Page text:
ii) There appears to be no basis in the parent application (Article 76(1) EPC 1973) for the feature of present claim 3 of the main request according to which the means for directing light from the light source or from the exit end of the tunnel and located as claimed would also constitute "means for filtering". It is noted in this respect that the passages in the parent application relating to filtering means all relate to means located not at the ends of the tunnel as claimed but between tunnel segments (page 7, line 30 to page 8, line 6, page 14, lines 1 to 9 and 19 to 22, page 15, line 16 to page 16, line 16, page 19, lines 17 to 25 and claim 14), and that the passages relating to the entrance prism of Fig. 7c (page 16, lines 16 to 18 and page 18, lines 4 to 16) only disclose the elimination of infrared and ultraviolet light and would not appear to allow a generalization to generic "means for filtering" as claimed. Alternatively, since the description of the present application appears to be identical to the description of the parent application, the claimed features referred to above would not appear to be supported by the description within the meaning of Article 84 EPC 1973, second sentence.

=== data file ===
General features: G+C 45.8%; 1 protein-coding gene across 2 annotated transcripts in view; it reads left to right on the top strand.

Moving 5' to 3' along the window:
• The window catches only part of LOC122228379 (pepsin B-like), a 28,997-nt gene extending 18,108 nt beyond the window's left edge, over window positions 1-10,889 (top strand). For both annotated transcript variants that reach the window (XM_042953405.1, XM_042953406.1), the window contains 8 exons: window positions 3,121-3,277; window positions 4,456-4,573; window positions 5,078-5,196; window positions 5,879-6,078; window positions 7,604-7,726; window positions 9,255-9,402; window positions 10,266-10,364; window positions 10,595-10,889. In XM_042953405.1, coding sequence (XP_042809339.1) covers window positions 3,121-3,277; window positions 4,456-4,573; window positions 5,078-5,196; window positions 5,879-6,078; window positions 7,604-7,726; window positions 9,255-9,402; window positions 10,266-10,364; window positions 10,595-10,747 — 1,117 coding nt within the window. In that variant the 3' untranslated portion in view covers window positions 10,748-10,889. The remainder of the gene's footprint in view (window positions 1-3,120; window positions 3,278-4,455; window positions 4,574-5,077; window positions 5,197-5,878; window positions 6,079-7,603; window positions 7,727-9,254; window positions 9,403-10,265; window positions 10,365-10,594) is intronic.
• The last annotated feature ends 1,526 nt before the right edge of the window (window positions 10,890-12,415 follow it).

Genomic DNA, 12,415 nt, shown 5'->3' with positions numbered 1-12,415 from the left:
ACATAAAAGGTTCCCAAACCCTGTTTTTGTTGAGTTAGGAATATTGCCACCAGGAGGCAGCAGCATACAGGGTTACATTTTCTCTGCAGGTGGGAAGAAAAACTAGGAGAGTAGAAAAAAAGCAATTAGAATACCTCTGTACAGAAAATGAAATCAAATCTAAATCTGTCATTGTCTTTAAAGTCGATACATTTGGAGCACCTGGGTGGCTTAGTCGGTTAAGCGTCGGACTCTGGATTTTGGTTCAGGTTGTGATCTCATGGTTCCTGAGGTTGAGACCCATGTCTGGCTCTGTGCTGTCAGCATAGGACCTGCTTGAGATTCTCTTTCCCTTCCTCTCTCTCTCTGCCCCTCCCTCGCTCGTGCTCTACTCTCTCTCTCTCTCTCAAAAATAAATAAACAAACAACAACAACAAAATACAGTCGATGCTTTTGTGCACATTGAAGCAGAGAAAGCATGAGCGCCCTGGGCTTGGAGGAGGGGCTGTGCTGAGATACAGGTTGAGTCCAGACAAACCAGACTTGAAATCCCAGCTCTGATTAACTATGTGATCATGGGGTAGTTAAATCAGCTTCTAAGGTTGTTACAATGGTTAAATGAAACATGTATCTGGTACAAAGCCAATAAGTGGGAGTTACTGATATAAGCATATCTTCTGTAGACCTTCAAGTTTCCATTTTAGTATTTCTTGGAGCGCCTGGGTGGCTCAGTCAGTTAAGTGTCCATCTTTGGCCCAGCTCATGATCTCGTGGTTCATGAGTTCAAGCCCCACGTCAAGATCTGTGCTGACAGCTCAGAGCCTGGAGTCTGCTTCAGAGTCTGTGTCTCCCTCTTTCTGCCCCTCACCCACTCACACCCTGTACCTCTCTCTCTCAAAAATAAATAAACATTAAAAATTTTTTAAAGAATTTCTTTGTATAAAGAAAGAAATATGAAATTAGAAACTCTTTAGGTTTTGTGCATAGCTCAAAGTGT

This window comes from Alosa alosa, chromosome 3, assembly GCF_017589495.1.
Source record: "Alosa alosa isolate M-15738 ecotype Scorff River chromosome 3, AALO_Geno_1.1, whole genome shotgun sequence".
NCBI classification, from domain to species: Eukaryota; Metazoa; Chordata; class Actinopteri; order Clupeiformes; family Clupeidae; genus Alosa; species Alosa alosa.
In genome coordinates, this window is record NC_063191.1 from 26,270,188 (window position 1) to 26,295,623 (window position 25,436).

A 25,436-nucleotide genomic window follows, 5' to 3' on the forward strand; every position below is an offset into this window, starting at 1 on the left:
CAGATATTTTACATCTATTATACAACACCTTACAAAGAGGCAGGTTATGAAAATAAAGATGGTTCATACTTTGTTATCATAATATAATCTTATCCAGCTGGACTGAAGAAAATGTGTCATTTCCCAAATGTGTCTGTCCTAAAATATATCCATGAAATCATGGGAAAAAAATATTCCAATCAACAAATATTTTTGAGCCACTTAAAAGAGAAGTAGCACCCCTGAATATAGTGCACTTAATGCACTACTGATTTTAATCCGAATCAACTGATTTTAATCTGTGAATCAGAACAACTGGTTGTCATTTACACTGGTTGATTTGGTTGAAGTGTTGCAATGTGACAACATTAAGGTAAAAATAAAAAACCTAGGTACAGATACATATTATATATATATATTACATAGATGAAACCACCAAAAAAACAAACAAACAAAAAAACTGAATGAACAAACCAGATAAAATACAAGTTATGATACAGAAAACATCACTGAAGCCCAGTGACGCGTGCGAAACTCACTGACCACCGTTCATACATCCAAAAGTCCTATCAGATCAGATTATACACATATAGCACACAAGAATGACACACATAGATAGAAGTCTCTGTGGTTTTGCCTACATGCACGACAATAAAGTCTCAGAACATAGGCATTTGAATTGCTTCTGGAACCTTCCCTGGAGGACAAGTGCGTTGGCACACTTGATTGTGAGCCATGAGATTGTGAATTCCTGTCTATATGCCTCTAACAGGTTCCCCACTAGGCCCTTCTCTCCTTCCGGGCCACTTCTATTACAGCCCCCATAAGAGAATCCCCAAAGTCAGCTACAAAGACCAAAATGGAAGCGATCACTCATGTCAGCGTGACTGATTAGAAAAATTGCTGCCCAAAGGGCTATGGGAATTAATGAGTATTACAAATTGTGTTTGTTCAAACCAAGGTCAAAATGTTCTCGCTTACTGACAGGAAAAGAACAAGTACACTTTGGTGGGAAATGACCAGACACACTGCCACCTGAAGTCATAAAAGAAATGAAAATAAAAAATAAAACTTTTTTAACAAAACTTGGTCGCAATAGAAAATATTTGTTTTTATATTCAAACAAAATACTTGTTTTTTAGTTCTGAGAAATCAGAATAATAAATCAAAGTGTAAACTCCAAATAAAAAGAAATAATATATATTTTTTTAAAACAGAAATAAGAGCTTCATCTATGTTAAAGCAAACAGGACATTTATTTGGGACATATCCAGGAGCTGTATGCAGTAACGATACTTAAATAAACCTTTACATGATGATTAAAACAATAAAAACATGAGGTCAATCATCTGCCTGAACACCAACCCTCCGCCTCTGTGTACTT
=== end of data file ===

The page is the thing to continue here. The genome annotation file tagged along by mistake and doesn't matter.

iii) The "smaller inside dimension N" of the cross section of the tunnel defined in claim 1 appears to be clearly defined only when the tunnel is a non-tapered tunnel. Also the fact that the algebraic condition defined in claim 1 is independent of the taper angle of the tunnel (see in this respect document D7, column 2, line 61 to column 3, line 5) and the fact that the corresponding disclosure in the description relates to non-tapered tunnels would appear to imply that the tunnel of claim 1 is implicitly a non-tapered tunnel. Dependent claims 6 and 7, however, require that the light tunnel is tapered or at least partially tapered and are therefore inconsistent with claim 1, or at least unclear since the value of N would be indefinite (Article 84 EPC 1973). It is even doubtful whether the combination of the features of each of claims 6 and 7 with the requirement of claim 1 relating to the value of N can be derived from the application as filed (Article 123(2) EPC) because the passages of the disclosure of the original application relating to the claimed algebraic condition appear to be confined to non-tapered tunnels. [...]